Stress is not a unique experience. We can all recall moments in our life where we felt completely and utterly overwhelmed and anxious. Whether those moments involved being yelled at by another person, pushing to get more done than you had time for, cramming for an exam, or even running late for a really important appointment- whatever the situation was, you would have realized that stress is not only mentally exhausting, but it also has a distinctive physical reaction that ripples throughout your entire body. Your heart rate increases, you break out in a sweat, your stomach may feel uneasy, your hands begin to shake, your mouth becomes dry, your breathing becomes shallow and you can feel the panic rising, gripping your throat. At that moment you may either feel compelled to run and hide until the moment is over, to fight whatever is in your way, or simply, you may freeze on the spot, unable to respond or react.
However, a stressful day here and there isn’t a big deal, and believe it or not, not all stress is bad. In fact, it can be rather beneficial, for example, competing in competitive sports games, or giving a presentation in a meeting. Your body’s physical reaction to these types of anxiety or stress-induced situations may actually give you a short-term burst of energy, motivation, and intense focus that could ultimately enhance your performance.
Chronic stress and anxiety, however, are a different story altogether. If you’re one of those individuals who spend most of your life in a state of stress and anxiety, being constantly pushed to your limits, the biological impact can spell trouble. Think of a rubber band that is being stretched further and further, you instinctively know that if you do not release that tension at some point, the band will snap. People who are dealing with ongoing, chronic stress and anxiety are like that rubber band. Placed under continued mental or physical stress, a person will eventually ‘snap’.
Even if you think you’re handling your stress well, your body could be telling a different story. Here are 5 warning signs that your body may be taking strain from chronic stress and anxiety.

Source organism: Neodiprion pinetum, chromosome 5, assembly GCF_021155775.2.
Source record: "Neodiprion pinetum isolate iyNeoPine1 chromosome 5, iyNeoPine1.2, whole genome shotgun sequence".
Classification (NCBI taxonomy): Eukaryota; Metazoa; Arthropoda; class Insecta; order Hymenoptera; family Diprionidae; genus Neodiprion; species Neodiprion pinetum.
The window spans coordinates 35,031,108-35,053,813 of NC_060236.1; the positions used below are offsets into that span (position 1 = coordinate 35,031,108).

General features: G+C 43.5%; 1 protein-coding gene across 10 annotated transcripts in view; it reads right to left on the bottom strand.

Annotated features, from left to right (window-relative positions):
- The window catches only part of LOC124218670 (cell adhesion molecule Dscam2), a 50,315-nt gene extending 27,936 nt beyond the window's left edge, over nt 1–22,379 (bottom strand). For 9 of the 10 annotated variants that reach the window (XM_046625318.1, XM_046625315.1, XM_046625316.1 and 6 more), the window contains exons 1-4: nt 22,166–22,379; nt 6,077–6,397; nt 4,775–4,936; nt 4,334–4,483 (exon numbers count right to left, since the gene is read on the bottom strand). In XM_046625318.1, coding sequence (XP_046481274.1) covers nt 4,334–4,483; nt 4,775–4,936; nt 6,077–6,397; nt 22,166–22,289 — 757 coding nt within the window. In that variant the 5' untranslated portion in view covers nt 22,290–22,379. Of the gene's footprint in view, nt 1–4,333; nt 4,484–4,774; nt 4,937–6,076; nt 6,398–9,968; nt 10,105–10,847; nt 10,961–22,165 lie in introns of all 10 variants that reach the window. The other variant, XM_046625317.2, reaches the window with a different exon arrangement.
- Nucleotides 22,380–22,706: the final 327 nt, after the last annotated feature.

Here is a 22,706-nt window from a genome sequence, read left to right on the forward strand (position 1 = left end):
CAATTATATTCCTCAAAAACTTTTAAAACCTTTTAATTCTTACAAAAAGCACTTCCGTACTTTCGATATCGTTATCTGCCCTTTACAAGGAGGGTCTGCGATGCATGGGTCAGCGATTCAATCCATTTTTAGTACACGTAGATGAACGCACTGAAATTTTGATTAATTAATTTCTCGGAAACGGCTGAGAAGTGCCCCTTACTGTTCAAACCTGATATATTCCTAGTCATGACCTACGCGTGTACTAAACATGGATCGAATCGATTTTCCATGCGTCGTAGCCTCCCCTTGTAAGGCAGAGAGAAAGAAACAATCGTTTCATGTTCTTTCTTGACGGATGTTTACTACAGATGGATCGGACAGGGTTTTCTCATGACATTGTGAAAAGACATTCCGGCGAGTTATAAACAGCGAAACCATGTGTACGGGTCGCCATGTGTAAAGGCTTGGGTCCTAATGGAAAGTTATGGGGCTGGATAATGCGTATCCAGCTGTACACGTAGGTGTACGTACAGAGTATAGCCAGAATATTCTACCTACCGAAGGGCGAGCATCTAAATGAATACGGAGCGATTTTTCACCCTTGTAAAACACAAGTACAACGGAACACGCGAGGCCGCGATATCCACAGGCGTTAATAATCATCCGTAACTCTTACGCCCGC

When your brain detects a stressful situation, it signals to your body to release the stress hormones, adrenaline, and cortisol, which prepare your body for instant action. However, high levels of cortisol over long periods of time can cause serious damage to your brain. As levels of cortisol rise, it leads to fewer new brain cells being made in the hippocampus, the part of the brain associated with learning and memories.
That’s not all though, too much of this stress hormone also creates a deficiency of synaptic connections between neurons, resulting in the shrinking of your prefrontal cortex, the part of your brain that regulates behaviors such as problem-solving, judgment, and impulse control.
To put it simply – cortisol can literally cause your brain to shrink in size. That is why many people that are struggling with chronic stress and anxiety find that they have trouble concentrating and notice a decline in their short-term memory. Chronic stress makes it harder for a person to learn and remember things and very possibly sets the stage for more serious mental problems, such as severe depression or even Alzheimer’s disease.
2. STOMACH PROBLEMS
Stomach ailments are one of the most common symptoms of ongoing stress and anxiety. Like the brain, the gut has its own network of neurons, and the two are constantly communicating. So when you are faced with a threatening situation, the stress response in your brain, as well as your gut, is triggered, which significantly impacts the way in which your body controls digestion. This creates a physical reaction which is why, for instance, when faced with a stressful situation, many people experience stomach cramps and/or have a sudden urge to run to the loo. Your body literally speeds up digestion so that you can empty the bowels making you light, faster, and better equipped to deal with the threat.